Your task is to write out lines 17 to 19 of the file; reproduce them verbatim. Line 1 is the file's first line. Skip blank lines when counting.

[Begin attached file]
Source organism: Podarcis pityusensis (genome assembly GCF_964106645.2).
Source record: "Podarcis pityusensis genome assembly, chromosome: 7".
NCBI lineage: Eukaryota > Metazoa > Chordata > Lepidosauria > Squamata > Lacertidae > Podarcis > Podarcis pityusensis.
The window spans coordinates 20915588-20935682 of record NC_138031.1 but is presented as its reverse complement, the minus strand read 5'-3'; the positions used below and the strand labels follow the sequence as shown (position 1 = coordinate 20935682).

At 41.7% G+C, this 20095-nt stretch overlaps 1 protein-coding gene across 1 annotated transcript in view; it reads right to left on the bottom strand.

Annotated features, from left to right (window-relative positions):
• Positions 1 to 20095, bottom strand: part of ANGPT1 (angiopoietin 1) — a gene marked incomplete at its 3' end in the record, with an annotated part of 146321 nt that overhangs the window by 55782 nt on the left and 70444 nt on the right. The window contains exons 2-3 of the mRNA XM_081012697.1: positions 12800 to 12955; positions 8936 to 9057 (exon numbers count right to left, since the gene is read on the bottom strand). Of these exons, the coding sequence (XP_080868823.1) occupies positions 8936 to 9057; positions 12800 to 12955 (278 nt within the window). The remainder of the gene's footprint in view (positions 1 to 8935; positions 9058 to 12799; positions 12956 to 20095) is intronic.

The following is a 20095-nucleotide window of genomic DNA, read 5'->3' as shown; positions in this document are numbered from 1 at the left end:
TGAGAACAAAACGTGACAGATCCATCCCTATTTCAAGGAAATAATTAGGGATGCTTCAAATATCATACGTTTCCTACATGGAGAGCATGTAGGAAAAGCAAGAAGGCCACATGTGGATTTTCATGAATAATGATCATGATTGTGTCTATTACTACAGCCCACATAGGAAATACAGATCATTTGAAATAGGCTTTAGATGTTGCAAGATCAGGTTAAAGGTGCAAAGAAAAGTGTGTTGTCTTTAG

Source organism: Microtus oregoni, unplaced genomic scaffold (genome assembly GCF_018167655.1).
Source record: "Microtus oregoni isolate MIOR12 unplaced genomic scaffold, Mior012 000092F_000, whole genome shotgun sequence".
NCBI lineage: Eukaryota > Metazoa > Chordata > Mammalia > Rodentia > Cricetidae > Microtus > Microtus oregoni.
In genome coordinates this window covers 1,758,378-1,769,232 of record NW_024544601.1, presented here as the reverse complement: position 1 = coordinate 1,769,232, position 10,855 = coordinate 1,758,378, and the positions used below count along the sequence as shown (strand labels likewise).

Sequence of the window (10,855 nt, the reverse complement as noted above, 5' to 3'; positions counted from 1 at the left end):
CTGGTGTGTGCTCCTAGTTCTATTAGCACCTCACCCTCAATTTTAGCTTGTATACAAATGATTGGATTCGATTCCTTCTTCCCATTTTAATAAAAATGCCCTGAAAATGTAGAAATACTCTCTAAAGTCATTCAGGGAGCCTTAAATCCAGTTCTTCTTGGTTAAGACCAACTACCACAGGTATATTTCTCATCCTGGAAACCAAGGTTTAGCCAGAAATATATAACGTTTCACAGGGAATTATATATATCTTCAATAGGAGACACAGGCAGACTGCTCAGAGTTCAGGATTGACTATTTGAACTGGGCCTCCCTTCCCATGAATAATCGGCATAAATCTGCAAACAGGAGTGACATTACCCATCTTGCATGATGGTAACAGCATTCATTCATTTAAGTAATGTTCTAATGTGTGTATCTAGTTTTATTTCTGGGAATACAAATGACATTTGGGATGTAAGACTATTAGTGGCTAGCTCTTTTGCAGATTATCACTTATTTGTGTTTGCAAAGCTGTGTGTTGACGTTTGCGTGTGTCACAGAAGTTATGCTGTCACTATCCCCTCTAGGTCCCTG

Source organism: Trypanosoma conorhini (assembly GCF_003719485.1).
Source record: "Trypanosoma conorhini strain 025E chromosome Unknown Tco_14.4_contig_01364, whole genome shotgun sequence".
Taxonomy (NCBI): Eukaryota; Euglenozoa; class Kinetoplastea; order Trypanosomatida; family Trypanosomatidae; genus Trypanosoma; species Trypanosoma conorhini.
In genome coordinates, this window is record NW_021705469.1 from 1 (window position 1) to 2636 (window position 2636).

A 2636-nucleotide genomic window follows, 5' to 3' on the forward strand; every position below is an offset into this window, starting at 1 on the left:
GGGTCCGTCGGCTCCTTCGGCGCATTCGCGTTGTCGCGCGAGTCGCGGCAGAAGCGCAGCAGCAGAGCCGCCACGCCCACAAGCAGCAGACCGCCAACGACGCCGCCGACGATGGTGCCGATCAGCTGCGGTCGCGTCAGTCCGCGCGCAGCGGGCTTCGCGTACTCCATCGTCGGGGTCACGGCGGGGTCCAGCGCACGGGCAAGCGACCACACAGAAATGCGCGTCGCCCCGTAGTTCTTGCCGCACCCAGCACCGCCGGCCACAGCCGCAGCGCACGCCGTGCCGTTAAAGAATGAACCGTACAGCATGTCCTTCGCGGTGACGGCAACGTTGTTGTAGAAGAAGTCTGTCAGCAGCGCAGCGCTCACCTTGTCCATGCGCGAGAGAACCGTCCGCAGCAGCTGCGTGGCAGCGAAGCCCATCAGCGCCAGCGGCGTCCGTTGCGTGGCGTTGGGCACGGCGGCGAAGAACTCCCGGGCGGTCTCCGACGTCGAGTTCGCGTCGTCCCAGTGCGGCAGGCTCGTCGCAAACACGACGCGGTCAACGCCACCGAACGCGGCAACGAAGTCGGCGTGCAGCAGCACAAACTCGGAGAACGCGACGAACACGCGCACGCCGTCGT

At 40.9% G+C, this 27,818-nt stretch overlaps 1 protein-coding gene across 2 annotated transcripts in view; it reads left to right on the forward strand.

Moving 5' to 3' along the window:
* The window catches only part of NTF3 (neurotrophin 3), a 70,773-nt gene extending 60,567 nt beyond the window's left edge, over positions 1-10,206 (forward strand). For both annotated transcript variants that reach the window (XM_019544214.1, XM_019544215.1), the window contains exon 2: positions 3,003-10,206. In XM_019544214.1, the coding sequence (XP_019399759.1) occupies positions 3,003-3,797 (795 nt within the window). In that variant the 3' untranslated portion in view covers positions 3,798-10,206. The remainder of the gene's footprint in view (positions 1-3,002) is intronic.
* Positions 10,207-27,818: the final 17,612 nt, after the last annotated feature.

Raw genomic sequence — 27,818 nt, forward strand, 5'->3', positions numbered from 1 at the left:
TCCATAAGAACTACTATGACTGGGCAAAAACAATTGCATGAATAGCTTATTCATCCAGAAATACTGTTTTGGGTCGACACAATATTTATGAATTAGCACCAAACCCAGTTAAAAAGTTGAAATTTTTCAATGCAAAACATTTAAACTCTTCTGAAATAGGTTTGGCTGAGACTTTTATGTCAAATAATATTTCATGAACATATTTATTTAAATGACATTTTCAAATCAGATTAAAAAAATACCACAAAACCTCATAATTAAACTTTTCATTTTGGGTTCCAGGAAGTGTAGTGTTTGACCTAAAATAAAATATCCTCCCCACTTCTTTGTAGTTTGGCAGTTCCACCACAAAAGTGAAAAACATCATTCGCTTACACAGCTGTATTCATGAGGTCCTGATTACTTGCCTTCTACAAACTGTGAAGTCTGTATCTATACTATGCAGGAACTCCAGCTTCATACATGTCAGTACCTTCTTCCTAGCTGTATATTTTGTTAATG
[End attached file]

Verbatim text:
Source record: "Trypanosoma conorhini strain 025E chromosome Unknown Tco_14.4_contig_01364, whole genome shotgun sequence".
Taxonomy (NCBI): Eukaryota; Euglenozoa; class Kinetoplastea; order Trypanosomatida; family Trypanosomatidae; genus Trypanosoma; species Trypanosoma conorhini.
In genome coordinates, this window is record NW_021705469.1 from 1 (window position 1) to 2636 (window position 2636).